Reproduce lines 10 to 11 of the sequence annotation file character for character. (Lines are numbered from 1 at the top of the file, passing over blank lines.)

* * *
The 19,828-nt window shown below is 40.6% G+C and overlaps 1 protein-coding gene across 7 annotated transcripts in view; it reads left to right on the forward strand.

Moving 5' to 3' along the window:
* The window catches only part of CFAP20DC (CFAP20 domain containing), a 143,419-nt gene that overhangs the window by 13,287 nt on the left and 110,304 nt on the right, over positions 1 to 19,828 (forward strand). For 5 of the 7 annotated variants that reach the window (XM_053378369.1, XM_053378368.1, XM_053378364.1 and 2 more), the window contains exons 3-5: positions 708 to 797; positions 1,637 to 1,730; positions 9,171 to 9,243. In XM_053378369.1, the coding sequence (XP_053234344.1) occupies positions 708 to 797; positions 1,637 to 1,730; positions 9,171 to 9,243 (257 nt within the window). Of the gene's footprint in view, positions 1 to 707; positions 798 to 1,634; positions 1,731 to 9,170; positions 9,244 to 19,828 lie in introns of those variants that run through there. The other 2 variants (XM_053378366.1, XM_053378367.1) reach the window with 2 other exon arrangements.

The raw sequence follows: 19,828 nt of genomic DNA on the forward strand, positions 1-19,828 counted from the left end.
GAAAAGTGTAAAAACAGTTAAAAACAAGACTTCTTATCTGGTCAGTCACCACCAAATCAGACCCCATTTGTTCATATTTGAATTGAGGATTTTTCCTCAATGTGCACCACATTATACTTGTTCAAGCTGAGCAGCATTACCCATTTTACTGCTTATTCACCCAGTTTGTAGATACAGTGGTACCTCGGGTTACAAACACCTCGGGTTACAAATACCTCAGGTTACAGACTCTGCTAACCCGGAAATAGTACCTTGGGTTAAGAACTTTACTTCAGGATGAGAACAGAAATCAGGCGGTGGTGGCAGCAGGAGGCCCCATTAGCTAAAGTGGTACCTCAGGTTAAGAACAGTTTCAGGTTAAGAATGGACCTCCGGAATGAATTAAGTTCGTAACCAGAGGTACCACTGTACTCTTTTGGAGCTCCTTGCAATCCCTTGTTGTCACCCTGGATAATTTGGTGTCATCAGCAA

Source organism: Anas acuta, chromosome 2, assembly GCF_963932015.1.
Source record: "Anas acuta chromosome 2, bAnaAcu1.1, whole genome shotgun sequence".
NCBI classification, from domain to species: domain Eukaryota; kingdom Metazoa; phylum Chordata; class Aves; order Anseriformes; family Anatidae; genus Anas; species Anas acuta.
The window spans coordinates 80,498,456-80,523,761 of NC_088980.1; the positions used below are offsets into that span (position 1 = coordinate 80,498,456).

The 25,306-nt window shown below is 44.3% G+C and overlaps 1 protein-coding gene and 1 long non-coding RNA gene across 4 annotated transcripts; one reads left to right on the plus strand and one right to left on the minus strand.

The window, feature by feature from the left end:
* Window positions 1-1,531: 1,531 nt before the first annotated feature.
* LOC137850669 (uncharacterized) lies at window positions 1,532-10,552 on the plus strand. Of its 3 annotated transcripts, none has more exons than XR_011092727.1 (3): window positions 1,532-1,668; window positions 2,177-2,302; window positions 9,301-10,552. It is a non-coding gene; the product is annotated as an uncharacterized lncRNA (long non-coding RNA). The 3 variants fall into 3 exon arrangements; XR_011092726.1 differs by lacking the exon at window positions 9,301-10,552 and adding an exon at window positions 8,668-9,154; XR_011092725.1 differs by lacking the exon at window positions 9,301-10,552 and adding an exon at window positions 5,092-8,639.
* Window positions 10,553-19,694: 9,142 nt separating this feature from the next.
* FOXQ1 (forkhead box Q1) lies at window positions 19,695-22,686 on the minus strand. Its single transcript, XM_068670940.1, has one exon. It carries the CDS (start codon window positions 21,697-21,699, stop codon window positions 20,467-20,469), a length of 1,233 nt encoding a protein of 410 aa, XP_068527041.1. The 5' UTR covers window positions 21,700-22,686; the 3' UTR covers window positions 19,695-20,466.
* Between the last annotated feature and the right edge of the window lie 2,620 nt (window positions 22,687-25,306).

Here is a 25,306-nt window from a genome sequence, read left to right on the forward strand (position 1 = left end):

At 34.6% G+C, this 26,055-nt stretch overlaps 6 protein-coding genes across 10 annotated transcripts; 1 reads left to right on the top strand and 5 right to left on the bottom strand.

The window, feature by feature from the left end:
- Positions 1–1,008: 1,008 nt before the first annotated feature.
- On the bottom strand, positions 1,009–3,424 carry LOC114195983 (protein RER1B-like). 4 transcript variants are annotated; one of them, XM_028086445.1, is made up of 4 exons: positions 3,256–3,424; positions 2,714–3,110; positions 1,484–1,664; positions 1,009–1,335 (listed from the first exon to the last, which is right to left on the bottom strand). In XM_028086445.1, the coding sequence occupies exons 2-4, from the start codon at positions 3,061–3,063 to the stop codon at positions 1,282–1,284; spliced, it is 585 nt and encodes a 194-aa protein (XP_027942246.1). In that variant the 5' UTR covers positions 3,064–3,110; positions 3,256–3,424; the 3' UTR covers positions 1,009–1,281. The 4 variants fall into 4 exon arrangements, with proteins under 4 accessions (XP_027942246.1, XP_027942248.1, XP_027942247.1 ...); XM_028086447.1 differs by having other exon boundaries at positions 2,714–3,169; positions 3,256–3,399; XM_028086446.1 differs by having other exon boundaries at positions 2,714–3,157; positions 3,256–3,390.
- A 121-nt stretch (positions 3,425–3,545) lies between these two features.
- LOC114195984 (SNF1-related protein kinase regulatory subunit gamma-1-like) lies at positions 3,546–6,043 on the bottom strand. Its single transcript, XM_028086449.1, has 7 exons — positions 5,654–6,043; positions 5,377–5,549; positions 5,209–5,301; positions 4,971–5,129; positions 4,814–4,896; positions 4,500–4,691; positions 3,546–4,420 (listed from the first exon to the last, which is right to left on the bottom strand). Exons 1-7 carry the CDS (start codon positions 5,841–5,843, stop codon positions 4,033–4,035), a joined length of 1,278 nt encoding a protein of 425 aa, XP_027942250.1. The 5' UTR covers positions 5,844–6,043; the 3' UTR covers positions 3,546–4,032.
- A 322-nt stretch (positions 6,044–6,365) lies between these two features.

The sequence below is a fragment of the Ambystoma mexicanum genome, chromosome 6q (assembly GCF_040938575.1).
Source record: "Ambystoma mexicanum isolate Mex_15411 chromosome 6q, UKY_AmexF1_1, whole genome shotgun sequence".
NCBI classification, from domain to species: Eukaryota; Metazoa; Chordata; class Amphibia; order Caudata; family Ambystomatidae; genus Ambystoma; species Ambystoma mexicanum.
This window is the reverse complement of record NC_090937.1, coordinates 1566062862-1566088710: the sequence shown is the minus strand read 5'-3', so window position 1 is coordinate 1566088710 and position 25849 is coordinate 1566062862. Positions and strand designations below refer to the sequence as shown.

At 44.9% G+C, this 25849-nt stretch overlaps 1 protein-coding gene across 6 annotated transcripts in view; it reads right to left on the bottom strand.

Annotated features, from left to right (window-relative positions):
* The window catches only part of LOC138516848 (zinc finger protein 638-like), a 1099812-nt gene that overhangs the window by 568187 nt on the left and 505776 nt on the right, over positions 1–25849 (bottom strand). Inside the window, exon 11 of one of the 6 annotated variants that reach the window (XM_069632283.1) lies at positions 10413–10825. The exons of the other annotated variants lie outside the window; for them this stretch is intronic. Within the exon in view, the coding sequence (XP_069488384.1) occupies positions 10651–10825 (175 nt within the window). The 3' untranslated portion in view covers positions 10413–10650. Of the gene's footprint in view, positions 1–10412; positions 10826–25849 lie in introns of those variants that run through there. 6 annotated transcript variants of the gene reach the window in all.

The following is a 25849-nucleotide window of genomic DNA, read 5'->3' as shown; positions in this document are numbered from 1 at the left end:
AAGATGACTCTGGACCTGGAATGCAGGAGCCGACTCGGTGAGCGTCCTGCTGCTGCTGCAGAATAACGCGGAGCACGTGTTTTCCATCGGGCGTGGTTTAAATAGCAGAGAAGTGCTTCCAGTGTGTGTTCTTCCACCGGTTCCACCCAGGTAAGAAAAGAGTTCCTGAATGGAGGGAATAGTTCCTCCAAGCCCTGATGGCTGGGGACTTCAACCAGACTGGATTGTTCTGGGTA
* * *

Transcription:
The 25,306-nt window shown below is 44.3% G+C and overlaps 1 protein-coding gene and 1 long non-coding RNA gene across 4 annotated transcripts; one reads left to right on the plus strand and one right to left on the minus strand.

The window, feature by feature from the left end: